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LEVERAGED BUYOUT: A method of corporate takeover or merger popularized in the 1980s in which the controlling interest in a company's corporate stock was purchased using a substantial fraction of borrowed funds. These takeovers were, as the financial-types say, heavily leveraged. The person or company doing the "taking over" used very little of their own money and borrowed the rest, often by issuing extremely risky, but high interest, "junk" bonds. These bonds were high-risk, and thus paid a high interest rate, because little or nothing backed them up.

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FALLACY OF DIVISION:

The logical fallacy of arguing that what is true for the whole is also true for the parts. In the study of economics, this takes the form of assuming that what works for the aggregate, or macroeconomy, also works for parts of the economy, such as households or businesses. The contrasting fallacy is the fallacy of composition.
The fallacy of division, together with the fallacy of composition, highlights the difference between macroeconomics and microeconomics. Macroeconomics operates according one set of laws and principles, while microeconomics operates according to another set. Assuming what works for the aggregate economy also works for parts of the economy leads to the fallacy of division.

For example, during economic bad times (recession), the appropriate action for the Federal government (as "caretaker" of the aggregate economy) is to increase spending and reduce taxes. A recessionary period is not the time for government to act prudently, to save, to set aside extra funds for a rainy day.

However, should a family or business try to operate in a similar manner, then they are bound to encounter problems, and to commit the fallacy of division. Saving less and spending more during a recession can be disastrous at the microeconomic family level.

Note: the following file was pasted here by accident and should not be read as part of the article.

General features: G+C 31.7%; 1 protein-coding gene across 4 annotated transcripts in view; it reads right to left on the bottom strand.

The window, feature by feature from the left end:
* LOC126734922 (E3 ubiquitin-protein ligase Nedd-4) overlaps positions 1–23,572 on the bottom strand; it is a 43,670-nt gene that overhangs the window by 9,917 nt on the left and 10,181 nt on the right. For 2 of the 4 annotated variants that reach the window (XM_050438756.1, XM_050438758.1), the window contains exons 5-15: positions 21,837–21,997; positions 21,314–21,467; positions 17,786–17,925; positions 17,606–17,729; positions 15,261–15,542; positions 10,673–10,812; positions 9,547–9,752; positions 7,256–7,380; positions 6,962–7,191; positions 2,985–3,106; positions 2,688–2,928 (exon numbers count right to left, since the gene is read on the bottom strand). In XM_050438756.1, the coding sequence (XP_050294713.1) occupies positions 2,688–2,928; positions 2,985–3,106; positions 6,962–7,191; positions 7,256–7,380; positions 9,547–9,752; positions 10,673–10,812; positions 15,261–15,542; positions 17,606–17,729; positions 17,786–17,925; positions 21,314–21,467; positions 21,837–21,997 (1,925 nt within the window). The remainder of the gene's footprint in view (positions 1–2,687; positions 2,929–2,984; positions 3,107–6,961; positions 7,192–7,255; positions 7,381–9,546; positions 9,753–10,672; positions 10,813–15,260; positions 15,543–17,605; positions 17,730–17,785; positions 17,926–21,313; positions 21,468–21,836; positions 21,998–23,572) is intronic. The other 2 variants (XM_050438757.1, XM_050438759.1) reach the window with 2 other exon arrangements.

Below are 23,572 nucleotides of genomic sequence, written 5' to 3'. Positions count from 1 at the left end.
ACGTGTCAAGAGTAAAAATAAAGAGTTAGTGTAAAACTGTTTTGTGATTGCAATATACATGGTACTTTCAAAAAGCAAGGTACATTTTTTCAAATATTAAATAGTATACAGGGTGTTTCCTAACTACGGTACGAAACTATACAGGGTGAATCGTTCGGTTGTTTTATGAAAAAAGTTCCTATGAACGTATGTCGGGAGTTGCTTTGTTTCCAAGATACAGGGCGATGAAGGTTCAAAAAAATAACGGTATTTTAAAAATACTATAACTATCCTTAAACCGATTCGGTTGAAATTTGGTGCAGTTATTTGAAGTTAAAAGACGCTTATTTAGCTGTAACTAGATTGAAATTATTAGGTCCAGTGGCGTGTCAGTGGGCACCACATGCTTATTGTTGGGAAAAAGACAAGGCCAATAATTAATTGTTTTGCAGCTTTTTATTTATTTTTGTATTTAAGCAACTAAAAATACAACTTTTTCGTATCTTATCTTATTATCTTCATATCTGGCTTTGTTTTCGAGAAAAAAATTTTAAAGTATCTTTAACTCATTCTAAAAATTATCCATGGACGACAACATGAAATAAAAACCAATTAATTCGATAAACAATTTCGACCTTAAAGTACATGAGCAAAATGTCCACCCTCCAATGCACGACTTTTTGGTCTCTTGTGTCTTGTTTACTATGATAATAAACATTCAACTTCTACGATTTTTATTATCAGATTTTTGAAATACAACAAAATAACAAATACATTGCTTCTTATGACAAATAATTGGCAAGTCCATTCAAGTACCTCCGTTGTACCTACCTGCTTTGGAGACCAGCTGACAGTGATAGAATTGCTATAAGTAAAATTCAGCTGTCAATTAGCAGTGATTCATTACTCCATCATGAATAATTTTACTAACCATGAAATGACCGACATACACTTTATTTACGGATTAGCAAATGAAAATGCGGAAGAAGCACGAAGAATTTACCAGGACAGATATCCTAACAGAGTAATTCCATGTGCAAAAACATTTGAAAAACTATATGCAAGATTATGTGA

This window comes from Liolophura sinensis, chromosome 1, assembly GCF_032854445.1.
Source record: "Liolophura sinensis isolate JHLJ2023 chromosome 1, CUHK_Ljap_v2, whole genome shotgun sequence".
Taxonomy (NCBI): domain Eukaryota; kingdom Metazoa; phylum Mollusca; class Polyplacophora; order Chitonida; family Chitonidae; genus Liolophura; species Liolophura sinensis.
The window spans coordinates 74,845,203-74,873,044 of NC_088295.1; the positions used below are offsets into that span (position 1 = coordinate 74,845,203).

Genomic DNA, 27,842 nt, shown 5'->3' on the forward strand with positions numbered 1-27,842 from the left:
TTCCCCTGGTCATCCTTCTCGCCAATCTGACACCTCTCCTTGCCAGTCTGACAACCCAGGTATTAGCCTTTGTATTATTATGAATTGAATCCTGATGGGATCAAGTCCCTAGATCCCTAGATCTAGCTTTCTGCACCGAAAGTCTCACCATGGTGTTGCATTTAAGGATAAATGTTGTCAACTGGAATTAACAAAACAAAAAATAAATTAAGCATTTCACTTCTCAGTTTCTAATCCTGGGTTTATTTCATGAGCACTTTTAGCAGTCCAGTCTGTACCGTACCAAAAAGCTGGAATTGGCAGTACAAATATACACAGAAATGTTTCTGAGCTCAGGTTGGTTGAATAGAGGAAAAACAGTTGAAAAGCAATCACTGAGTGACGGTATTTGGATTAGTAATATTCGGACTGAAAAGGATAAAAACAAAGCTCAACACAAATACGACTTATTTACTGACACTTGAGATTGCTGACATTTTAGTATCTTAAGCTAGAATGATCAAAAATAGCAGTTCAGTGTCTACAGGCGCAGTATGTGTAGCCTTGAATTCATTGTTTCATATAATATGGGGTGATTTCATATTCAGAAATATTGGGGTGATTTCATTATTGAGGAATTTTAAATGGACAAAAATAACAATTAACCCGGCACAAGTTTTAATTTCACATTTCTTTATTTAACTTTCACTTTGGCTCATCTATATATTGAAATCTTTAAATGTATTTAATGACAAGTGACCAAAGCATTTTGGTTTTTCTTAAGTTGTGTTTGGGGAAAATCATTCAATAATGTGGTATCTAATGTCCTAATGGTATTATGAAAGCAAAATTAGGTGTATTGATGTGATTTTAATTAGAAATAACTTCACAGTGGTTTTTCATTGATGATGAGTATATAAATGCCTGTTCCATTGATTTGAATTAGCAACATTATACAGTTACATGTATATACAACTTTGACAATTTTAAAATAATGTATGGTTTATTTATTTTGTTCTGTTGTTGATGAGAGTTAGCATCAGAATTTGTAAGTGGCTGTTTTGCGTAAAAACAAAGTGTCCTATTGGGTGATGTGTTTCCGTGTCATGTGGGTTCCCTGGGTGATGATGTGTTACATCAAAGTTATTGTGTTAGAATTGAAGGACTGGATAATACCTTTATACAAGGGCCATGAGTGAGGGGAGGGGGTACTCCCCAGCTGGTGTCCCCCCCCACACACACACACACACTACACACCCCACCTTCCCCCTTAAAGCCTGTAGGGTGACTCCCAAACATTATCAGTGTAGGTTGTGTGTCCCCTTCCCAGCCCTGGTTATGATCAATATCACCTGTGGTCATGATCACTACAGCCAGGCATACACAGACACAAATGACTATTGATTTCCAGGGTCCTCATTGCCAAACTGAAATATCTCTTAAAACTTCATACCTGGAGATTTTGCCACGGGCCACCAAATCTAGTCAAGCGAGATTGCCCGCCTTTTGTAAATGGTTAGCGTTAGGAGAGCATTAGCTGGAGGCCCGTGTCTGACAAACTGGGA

The aggregate economy is a complex system comprised of smaller microeconomic components. An analogy is the human body. Individuals and firms make up the aggregate economy like cells and molecules make up the human body. Rules that apply to entire body do not apply to the cells. Rules that apply to entire macroeconomy do not apply to the firms, households, markets, and industries.

What is true at the macroeconomic level is not necessarily true at the microeconomic level. What is true for the whole is not necessarily true for the parts.

<= FALLACY OF COMPOSITIONFALLACY OF FALSE AUTHORITY =>


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FALLACY OF DIVISION, AmosWEB Encyclonomic WEB*pedia, http://www.AmosWEB.com, AmosWEB LLC, 2000-2019. [Accessed: March 22, 2019].


Check Out These Related Terms...

     | fallacies | fallacy of false cause | fallacy of personal attack | fallacy of mass appeal | fallacy of false authority | fallacy of composition |


Or For A Little Background...

     | scientific method | economic thinking | political views | government functions |


And For Further Study...

     | seven economic rules | four estates | macroeconomics | microeconomics | sixth rule of ignorance | seventh rule of complexity | normative economics | economic science |


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